Category (II) includes arguments which claim that the computer itself has agency. These arguments have issues which are more theoretical. These arguments rely on an artificial intelligence claim, that either the models, the algorithms or the computers executing them possess subjective agency, so we can ascribe the judgement to the system itself. This line of thinking leads to a particularly nasty philosophical problem. Because the computer, algorithm and model are all fully observable, there must be some element within them which we can identify that must be experiencing qualia, since such experience is necessary to actually make a qualitative judgement.

Making the claim that an observable, deterministic system experiences qualia is at the heart of David Chalmers’ Hard Problem of Consciousness. This problem carries profound implications for other fields of philosophy and cognitive science. If you’re interested in this interaction, check out this article. In any case, these arguments are difficult to defend.

Category (III) includes arguments which involve predicting the preferences of a human agent. In this line of thinking, the algorithm is not making a subjective, aesthetic judgement, or trying to turn a judgment into something objective. Instead, the algorithm is merely making a prediction about something which is already objective: how a specific human will react to an image. These arguments are already much more consistent with how machine learning works in other circumstances, since there exists exact ground truth and it is reasonable to assume the underlying phenomenon is a deterministic function of the input image. Unfortunately, there are two problems:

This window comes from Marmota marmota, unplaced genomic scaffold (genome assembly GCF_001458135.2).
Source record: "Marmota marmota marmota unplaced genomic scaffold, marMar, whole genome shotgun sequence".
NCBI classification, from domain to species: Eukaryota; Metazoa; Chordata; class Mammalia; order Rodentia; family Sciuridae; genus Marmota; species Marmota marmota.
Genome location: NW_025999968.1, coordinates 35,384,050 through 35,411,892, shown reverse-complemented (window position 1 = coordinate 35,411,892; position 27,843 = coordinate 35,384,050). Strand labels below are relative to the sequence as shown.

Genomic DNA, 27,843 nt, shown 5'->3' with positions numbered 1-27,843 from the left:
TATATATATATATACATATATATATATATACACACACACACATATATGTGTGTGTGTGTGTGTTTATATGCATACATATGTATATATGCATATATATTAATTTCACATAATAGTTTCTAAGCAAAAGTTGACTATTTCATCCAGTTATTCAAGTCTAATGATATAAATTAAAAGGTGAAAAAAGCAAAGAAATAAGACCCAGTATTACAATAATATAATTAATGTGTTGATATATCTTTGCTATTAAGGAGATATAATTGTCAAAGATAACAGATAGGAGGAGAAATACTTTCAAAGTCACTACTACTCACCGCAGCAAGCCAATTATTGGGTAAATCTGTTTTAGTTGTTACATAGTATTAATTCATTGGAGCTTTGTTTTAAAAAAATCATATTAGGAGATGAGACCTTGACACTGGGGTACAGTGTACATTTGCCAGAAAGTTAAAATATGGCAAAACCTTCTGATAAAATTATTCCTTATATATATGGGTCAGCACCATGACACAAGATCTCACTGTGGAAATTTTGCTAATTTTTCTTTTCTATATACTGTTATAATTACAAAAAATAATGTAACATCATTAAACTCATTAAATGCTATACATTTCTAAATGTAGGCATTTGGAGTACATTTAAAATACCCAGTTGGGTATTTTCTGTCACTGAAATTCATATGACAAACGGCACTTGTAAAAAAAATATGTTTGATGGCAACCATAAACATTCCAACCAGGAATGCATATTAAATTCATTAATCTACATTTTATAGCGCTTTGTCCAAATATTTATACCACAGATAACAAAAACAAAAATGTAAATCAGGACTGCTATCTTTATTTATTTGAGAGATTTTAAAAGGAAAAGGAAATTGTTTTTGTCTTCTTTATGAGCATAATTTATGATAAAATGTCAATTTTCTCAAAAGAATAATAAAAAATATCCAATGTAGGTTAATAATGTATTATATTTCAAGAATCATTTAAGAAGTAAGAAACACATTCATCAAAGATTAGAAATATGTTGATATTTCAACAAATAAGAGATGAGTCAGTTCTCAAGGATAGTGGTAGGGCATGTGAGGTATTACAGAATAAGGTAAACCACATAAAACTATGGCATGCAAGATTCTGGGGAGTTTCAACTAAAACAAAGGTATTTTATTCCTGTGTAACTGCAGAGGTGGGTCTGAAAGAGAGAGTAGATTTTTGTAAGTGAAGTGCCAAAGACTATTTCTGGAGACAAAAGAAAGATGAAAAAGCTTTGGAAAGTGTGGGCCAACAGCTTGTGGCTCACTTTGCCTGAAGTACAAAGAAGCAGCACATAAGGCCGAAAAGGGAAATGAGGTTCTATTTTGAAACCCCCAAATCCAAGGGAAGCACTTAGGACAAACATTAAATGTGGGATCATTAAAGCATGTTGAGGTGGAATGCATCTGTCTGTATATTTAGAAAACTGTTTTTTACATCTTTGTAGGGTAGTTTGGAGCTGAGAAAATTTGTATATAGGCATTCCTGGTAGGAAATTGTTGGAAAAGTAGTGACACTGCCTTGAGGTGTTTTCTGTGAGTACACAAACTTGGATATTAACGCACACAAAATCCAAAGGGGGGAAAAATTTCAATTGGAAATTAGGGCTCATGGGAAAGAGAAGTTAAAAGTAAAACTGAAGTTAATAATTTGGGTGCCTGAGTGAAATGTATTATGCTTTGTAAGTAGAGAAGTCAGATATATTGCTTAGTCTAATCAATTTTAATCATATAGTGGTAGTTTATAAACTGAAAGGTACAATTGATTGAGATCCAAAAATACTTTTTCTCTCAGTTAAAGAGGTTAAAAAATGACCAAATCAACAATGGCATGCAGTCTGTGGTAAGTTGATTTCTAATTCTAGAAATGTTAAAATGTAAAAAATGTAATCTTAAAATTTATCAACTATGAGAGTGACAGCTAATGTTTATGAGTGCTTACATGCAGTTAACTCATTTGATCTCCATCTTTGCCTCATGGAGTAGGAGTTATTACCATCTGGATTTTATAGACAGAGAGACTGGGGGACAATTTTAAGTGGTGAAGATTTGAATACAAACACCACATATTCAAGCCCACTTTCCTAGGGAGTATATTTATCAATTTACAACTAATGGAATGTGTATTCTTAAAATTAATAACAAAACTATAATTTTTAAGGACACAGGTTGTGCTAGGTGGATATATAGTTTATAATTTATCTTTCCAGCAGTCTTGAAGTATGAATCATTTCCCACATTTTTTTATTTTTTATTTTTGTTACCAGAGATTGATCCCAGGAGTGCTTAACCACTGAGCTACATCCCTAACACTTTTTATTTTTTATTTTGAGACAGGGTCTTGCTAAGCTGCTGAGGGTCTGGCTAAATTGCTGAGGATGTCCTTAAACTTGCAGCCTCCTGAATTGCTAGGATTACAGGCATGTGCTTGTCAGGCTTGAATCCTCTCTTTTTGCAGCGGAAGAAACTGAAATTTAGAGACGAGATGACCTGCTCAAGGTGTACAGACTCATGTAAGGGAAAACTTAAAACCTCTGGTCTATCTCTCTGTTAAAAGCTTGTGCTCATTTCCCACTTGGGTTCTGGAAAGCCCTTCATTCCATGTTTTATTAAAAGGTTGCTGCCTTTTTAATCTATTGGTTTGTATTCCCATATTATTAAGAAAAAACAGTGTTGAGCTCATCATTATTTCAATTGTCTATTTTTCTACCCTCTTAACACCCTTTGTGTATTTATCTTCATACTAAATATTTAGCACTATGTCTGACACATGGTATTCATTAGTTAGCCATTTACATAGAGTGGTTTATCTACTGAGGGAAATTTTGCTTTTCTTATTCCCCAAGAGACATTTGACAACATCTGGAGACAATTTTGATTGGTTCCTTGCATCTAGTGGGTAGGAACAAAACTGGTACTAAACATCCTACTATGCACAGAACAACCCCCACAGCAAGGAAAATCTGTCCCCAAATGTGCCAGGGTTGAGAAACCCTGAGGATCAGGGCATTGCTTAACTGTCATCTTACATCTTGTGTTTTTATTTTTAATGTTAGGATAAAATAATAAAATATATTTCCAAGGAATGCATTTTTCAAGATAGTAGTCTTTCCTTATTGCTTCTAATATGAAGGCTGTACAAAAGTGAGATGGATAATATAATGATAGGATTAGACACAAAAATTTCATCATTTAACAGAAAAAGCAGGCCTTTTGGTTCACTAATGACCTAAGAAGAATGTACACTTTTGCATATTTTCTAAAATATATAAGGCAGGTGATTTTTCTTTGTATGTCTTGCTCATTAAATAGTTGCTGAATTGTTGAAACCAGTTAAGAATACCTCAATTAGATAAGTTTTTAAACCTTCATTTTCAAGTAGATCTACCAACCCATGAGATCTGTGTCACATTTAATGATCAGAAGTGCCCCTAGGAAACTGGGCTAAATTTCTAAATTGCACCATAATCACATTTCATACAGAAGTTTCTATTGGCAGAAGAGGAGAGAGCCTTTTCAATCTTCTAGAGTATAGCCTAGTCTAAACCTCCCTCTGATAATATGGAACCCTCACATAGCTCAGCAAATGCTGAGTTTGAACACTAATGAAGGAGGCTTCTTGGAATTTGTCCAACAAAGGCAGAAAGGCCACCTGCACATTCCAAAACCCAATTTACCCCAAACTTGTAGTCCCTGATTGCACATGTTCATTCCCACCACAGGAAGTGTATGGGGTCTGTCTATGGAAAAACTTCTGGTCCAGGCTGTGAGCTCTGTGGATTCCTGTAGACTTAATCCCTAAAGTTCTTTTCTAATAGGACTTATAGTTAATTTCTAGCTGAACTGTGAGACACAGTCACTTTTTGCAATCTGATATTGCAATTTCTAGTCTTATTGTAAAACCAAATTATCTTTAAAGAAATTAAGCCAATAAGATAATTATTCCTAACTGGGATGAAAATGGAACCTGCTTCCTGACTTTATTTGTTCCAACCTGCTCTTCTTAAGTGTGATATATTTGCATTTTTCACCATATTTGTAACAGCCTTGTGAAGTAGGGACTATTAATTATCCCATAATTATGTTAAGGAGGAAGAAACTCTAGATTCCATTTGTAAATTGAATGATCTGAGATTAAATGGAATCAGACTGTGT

First, the model can’t explain the human’s judgement. For example, even if a model successfully learns that a subject enjoys blue houses, that model will never be able to determine why that is the case, maybe they grew up in a blue house or walked past a particularly well-maintained blue house every day for a year. These are questions of meaning which are difficult even for humans to explain. No model can read minds or memories to explain how a subject finds significance in an image, and even if it could, many subjects would find such a thing incredibly violating.

Second, the model cannot transfer between people and is heavily constrained to a point in time. Even if two people have similar perspectives, a model trained on data from one person cannot be applied to the other without taking on some of the assumptions and issues of (I). Similarly, as we age and experience the world, our perspectives change, meaning that a model will eventually go “stale” and not even apply to the subject it was originally trained to mimic.